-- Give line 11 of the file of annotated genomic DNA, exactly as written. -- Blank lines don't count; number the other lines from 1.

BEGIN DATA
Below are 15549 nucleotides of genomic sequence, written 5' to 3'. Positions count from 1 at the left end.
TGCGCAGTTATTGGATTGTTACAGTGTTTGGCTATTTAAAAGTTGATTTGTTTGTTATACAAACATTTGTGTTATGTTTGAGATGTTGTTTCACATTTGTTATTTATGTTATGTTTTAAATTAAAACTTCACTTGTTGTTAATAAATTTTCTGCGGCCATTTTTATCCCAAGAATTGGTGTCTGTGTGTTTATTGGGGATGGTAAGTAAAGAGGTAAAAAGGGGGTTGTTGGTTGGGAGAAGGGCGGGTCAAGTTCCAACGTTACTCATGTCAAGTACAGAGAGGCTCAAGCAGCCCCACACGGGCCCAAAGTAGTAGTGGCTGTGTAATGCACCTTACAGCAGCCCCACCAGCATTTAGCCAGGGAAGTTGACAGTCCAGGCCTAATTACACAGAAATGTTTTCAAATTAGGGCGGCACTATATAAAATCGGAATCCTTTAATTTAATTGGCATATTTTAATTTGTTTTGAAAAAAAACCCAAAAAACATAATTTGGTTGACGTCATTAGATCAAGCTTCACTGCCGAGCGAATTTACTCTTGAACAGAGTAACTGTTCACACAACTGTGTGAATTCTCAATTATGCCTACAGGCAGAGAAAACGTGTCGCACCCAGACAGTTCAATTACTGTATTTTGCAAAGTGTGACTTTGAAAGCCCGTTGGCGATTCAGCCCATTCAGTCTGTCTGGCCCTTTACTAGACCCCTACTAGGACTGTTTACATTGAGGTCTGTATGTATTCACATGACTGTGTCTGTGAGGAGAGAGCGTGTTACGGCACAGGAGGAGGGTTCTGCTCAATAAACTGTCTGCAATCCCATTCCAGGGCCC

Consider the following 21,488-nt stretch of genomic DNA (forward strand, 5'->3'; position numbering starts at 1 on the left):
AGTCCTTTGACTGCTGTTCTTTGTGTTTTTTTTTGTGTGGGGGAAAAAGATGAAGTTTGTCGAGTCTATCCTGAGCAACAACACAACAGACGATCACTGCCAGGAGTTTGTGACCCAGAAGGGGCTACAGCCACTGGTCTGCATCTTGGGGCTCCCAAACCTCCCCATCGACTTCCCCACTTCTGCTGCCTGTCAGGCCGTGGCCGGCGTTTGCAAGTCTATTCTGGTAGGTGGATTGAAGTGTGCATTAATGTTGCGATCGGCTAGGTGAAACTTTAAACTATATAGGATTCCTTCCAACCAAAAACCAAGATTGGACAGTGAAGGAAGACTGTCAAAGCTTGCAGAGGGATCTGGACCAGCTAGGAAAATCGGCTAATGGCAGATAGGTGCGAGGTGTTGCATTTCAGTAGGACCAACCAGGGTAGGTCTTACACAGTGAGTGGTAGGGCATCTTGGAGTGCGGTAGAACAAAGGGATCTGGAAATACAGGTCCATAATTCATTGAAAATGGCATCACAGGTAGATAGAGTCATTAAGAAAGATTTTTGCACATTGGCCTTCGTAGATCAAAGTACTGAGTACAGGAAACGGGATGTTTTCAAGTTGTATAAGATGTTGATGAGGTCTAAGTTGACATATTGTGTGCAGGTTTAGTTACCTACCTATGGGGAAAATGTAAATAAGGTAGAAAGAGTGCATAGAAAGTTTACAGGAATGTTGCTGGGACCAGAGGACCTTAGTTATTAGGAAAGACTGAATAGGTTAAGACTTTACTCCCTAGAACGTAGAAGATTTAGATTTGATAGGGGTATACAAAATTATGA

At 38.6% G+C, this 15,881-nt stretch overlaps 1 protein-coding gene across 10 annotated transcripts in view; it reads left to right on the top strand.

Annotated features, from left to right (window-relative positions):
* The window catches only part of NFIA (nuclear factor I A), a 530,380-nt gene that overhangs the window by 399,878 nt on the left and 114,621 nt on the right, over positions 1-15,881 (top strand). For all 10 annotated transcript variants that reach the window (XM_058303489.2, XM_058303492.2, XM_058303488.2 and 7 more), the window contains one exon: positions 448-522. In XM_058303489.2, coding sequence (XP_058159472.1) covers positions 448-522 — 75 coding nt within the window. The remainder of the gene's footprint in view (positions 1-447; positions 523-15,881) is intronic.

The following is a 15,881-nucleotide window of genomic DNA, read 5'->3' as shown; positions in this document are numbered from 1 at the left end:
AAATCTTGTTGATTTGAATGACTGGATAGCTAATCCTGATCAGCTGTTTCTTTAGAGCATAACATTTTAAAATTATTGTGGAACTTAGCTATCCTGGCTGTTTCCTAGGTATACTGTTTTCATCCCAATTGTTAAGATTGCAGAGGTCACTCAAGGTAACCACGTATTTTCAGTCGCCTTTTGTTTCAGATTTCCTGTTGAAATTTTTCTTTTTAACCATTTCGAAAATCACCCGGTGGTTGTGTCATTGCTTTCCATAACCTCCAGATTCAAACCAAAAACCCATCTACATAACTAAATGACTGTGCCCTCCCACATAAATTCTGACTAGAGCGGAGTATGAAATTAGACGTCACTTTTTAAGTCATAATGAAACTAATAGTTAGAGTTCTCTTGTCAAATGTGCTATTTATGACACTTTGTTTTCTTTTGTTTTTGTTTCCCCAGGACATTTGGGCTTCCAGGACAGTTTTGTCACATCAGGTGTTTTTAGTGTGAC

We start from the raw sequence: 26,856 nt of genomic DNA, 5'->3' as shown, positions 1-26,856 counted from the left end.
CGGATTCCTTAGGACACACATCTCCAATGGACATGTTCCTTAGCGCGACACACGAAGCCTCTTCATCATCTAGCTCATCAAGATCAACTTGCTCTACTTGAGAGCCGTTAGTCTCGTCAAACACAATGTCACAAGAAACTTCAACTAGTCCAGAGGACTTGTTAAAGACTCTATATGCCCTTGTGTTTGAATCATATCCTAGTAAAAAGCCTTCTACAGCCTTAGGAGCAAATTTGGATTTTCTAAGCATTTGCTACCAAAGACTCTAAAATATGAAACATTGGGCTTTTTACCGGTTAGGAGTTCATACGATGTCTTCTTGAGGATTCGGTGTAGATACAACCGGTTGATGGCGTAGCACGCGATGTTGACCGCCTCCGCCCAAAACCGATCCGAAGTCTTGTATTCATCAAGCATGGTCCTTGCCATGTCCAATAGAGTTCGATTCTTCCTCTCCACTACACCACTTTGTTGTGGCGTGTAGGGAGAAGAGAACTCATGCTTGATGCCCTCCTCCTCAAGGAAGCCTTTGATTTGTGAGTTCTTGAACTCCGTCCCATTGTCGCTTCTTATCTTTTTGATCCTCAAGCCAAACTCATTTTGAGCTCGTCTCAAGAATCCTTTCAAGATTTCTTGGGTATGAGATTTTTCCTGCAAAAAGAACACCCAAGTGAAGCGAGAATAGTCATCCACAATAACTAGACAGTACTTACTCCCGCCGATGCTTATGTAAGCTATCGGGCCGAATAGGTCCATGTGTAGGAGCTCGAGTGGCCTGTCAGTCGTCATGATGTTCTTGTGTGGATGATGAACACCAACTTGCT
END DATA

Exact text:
CGGATTCCTTAGGACACACATCTCCAATGGACATGTTCCTTAGCGCGACACACGAAGCCTCTTCATCATCTAGCTCATCAAGATCAACTTGCTCTACTTGAGAGCCGTTAGTCTCGTCAAACACAATGTCACAAGAAACTTCAACTAGTCCAGAGGACTTGTTAAAGACTCTATATGCCCTTGTGTTTGAATCATATCCTAGTAAAAAGCCTTCTACAGCCTTAGGAGCAAATTTGGATTTTCTAAGCATTTGCTACCAAAGACTCTAAAATATGAAACATTGGGCTTTTTACCGGTTAGGAGTTCATACGATGTCTTCTTGAGGATTCGGTGTAGATACAACCGGTTGATGGCGTAGCACGCGATGTTGACCGCCTCCGCCCAAAACCGATCCGAAGTCTTGTATTCATCAAGCATGGTCCTTGCCATGTCCAATAGAGTTCGATTCTTCCTCTCCACTACACCACTTTGTTGTGGCGTGTAGGGAGAAGAGAACTCATGCTTGATGCCCTCCTCCTCAAGGAAGCCTTTGATTTGTGAGTTCTTGAACTCCGTCCCATTGTCGCTTCTTATCTTTTTGATCCTCAAGCCAAACTCATTTTGAGCTCGTCTCAAGAATCCTTTCAAGATTTCTTGGGTATGAGATTTTTCCTGCAAAAAGAACACCCAAGTGAAGCGAGAATAGTCATCCACAATAACTAGACAGTACTTACTCCCGCCGATGCTTATGTAAGCTATCGGGCCGAATAGGTCCATGTGTAGGAGCTCGAGTGGCCTGTCAGTCGTCATGATGTTCTTGTGTGGATGATGAACACCAACTTGCT